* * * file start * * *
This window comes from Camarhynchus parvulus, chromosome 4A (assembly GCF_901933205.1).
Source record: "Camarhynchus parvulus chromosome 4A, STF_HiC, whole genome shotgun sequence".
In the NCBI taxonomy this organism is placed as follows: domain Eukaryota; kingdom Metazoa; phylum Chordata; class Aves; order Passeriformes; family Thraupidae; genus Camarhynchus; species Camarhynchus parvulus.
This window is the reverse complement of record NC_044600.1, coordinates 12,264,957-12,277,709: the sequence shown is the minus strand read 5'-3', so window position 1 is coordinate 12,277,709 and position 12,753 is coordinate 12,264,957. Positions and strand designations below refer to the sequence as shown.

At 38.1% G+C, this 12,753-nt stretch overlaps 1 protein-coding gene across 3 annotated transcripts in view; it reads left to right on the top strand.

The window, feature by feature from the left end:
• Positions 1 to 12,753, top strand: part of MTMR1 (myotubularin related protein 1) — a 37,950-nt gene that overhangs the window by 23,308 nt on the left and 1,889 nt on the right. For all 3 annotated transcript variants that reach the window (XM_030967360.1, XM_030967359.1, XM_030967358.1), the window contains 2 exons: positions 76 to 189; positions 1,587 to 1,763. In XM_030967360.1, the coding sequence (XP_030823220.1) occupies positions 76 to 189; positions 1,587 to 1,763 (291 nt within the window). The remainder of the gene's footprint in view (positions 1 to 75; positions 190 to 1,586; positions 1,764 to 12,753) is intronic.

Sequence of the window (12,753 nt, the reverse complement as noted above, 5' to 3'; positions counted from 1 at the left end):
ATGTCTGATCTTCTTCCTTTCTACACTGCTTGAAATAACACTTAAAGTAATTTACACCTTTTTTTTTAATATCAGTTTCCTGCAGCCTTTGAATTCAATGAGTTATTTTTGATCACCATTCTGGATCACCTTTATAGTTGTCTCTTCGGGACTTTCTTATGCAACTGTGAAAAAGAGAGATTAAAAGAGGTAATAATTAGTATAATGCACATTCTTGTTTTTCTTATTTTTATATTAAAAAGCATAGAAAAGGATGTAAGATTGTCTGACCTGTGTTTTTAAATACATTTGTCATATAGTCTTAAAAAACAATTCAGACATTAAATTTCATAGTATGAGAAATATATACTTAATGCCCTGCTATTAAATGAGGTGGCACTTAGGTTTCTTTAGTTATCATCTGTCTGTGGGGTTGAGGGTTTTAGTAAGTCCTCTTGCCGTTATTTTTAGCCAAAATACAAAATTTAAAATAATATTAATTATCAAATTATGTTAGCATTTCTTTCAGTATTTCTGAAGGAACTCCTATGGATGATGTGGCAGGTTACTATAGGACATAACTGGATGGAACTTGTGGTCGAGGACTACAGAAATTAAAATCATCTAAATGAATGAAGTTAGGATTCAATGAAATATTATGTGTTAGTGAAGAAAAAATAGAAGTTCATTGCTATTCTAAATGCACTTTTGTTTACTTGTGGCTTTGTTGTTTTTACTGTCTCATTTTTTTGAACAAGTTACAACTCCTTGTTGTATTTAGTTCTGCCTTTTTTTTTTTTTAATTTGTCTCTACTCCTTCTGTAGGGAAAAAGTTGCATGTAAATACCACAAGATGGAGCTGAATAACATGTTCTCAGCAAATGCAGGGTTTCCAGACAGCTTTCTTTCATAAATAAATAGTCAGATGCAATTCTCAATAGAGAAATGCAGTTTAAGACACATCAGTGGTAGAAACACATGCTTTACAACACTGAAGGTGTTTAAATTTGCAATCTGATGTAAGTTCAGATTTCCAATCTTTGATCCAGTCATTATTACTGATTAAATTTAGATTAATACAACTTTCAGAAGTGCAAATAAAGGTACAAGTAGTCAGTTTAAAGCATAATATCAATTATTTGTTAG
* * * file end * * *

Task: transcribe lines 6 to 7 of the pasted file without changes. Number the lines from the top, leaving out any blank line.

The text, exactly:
The window, feature by feature from the left end:
• Positions 1 to 12,753, top strand: part of MTMR1 (myotubularin related protein 1) — a 37,950-nt gene that overhangs the window by 23,308 nt on the left and 1,889 nt on the right. For all 3 annotated transcript variants that reach the window (XM_030967360.1, XM_030967359.1, XM_030967358.1), the window contains 2 exons: positions 76 to 189; positions 1,587 to 1,763. In XM_030967360.1, the coding sequence (XP_030823220.1) occupies positions 76 to 189; positions 1,587 to 1,763 (291 nt within the window). The remainder of the gene's footprint in view (positions 1 to 75; positions 190 to 1,586; positions 1,764 to 12,753) is intronic.